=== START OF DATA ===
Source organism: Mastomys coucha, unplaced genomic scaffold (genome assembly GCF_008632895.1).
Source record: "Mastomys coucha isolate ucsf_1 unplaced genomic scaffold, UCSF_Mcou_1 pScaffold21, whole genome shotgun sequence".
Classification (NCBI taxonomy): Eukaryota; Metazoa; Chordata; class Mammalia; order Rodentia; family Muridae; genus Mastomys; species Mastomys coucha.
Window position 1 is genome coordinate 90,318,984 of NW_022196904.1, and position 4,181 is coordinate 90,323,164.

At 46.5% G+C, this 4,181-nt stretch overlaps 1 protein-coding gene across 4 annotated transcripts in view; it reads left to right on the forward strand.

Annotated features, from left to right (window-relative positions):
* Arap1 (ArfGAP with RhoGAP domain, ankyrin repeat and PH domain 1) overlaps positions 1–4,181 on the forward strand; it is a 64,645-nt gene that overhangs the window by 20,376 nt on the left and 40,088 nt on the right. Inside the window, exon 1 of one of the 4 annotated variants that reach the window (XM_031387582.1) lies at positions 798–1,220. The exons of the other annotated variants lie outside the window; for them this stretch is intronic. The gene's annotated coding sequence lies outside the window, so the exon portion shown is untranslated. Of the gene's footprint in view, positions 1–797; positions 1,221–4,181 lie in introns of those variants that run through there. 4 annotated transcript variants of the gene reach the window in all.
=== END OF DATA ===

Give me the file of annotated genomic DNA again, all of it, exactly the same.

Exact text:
Source organism: Mastomys coucha, unplaced genomic scaffold (genome assembly GCF_008632895.1).
Source record: "Mastomys coucha isolate ucsf_1 unplaced genomic scaffold, UCSF_Mcou_1 pScaffold21, whole genome shotgun sequence".
Classification (NCBI taxonomy): Eukaryota; Metazoa; Chordata; class Mammalia; order Rodentia; family Muridae; genus Mastomys; species Mastomys coucha.
Window position 1 is genome coordinate 90,318,984 of NW_022196904.1, and position 4,181 is coordinate 90,323,164.

At 46.5% G+C, this 4,181-nt stretch overlaps 1 protein-coding gene across 4 annotated transcripts in view; it reads left to right on the forward strand.

Annotated features, from left to right (window-relative positions):
* Arap1 (ArfGAP with RhoGAP domain, ankyrin repeat and PH domain 1) overlaps positions 1–4,181 on the forward strand; it is a 64,645-nt gene that overhangs the window by 20,376 nt on the left and 40,088 nt on the right. Inside the window, exon 1 of one of the 4 annotated variants that reach the window (XM_031387582.1) lies at positions 798–1,220. The exons of the other annotated variants lie outside the window; for them this stretch is intronic. The gene's annotated coding sequence lies outside the window, so the exon portion shown is untranslated. Of the gene's footprint in view, positions 1–797; positions 1,221–4,181 lie in introns of those variants that run through there. 4 annotated transcript variants of the gene reach the window in all.